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COPD: sputum and exacerbations
P118 Predicting survival in patients admitted to hospital with an acute exacerbation of Chronic Obstructive Pulmonary Disease (COPD)
  1. K Williamson,
  2. A Sullivan,
  3. N Folland,
  4. S Rees,
  5. S Gompertz
  1. Queen Elizabeth Hospital, Birmingham, UK

Abstract

Introduction COPD is the fifth biggest cause of death in the UK. It can be difficult to predict when these patients are coming to the end of their life. There are many clinical tools available to aid prediction of death.1 2 As part of a wider COPD audit we assessed whether one of these could identify which patients admitted with an exacerbation should be referred for specialist palliative care.

Method 50 consecutive patients admitted to an acute hospital with exacerbations of COPD were assessed between August and September 2009. Gold Standards Framework1 indicators for organ disease and other general predictors of end-stage illness were recorded. Where available (33/50), we calculated a modified BODE score (without the measure of exercise capacity). At 10 months, we assessed how many patients had survived.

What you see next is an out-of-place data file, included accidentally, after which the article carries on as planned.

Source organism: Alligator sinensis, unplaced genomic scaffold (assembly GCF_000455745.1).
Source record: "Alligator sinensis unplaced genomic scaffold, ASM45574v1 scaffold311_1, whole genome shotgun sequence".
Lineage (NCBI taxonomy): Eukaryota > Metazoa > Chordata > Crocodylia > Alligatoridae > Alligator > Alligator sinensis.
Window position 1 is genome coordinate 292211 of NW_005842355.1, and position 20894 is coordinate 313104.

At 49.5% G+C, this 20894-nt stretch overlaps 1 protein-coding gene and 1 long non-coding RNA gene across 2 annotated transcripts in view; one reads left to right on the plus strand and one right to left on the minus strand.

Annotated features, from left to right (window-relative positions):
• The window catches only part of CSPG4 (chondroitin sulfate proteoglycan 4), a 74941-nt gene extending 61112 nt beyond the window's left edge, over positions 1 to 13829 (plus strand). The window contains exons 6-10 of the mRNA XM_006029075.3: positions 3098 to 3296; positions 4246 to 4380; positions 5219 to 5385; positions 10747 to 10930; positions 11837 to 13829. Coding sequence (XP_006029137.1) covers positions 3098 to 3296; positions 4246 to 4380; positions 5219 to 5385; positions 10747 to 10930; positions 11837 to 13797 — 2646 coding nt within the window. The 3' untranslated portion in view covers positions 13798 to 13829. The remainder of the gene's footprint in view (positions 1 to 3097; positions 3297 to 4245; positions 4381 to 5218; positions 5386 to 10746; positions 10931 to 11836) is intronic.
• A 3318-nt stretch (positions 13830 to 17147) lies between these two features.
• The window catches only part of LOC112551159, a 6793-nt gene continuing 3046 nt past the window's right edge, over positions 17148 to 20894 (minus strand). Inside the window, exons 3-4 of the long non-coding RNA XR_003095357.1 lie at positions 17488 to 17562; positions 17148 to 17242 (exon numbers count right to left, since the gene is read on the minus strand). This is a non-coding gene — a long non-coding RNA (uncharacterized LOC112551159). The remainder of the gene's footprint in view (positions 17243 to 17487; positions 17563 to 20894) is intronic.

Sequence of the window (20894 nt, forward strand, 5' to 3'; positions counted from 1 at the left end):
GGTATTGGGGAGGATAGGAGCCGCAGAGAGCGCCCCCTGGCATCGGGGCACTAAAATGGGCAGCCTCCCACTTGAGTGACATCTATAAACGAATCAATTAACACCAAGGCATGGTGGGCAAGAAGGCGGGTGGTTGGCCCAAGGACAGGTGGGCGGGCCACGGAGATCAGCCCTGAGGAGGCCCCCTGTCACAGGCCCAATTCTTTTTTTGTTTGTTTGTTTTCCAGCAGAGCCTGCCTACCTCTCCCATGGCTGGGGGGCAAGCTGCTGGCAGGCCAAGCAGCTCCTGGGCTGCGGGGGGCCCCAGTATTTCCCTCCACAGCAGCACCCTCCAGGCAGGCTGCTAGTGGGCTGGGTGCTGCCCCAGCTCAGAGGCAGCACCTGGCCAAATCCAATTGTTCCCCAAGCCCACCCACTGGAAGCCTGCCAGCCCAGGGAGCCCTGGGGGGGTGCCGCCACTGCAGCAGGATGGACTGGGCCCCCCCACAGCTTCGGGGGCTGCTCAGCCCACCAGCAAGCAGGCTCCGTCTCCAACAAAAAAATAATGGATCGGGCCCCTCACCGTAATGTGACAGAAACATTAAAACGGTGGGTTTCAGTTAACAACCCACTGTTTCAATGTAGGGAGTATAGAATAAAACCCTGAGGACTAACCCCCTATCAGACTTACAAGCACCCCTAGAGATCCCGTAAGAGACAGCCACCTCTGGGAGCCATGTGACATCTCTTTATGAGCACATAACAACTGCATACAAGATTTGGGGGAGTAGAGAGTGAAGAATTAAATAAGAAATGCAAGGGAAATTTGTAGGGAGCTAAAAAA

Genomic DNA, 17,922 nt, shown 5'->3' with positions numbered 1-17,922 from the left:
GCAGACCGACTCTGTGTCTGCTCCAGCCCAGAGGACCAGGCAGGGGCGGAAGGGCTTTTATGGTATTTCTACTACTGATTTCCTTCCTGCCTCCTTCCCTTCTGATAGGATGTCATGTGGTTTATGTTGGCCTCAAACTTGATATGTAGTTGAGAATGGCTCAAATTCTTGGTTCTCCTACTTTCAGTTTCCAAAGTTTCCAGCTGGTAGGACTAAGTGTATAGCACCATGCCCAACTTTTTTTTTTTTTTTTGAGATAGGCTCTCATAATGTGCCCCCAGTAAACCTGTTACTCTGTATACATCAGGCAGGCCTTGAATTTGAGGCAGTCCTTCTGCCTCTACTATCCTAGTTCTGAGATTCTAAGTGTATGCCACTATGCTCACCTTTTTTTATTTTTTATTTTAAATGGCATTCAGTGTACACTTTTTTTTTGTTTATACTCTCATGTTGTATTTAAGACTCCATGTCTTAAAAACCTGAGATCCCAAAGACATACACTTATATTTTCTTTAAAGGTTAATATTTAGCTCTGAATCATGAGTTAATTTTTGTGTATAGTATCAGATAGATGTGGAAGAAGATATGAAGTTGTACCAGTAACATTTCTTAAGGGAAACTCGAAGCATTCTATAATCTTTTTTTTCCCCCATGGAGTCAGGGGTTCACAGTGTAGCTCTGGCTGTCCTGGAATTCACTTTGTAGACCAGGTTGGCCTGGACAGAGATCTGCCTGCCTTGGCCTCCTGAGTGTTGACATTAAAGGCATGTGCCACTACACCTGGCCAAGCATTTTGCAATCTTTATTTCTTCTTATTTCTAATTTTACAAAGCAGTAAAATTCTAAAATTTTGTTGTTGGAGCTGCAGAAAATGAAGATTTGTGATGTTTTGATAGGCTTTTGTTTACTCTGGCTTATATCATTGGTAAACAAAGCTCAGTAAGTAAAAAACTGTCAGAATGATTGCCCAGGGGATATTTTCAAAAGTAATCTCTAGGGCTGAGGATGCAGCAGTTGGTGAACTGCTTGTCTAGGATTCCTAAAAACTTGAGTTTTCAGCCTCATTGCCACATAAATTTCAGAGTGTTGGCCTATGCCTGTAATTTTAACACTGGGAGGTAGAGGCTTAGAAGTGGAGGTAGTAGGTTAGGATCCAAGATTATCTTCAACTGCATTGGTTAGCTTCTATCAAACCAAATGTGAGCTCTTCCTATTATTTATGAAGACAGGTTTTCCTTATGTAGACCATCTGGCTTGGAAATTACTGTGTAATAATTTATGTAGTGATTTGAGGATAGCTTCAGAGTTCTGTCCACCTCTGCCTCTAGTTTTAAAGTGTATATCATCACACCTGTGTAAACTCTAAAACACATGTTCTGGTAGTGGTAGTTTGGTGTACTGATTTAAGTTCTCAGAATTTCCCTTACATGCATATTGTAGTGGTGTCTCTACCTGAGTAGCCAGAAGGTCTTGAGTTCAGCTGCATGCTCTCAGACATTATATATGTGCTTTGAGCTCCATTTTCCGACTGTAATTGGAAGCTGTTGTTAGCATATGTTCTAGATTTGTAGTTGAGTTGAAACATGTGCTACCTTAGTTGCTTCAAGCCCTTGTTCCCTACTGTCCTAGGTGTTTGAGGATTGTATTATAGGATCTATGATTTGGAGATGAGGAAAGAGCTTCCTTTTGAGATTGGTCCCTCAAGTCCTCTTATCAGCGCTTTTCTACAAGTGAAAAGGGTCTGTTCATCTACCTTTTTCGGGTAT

Results 30% (15/50) of the patients had died by 10 months. Median BOD score at admission was five in survivors and in those who had died. The remaining data are summarised in Abstract P118 Table 1.

Discussion In our group of patients a modified BODE score was not helpful in predicting outcome at 10 months. Recurrent admissions, oxygen therapy, severe breathlessness/dependence and resistant organisms were more prevalent in the group that died. These data are being used in further developments to care pathways within our Trust.

Abstract P118 Table 1

Percentage of patients with each indicator recorded as ‘yes’ in each group at 10 months

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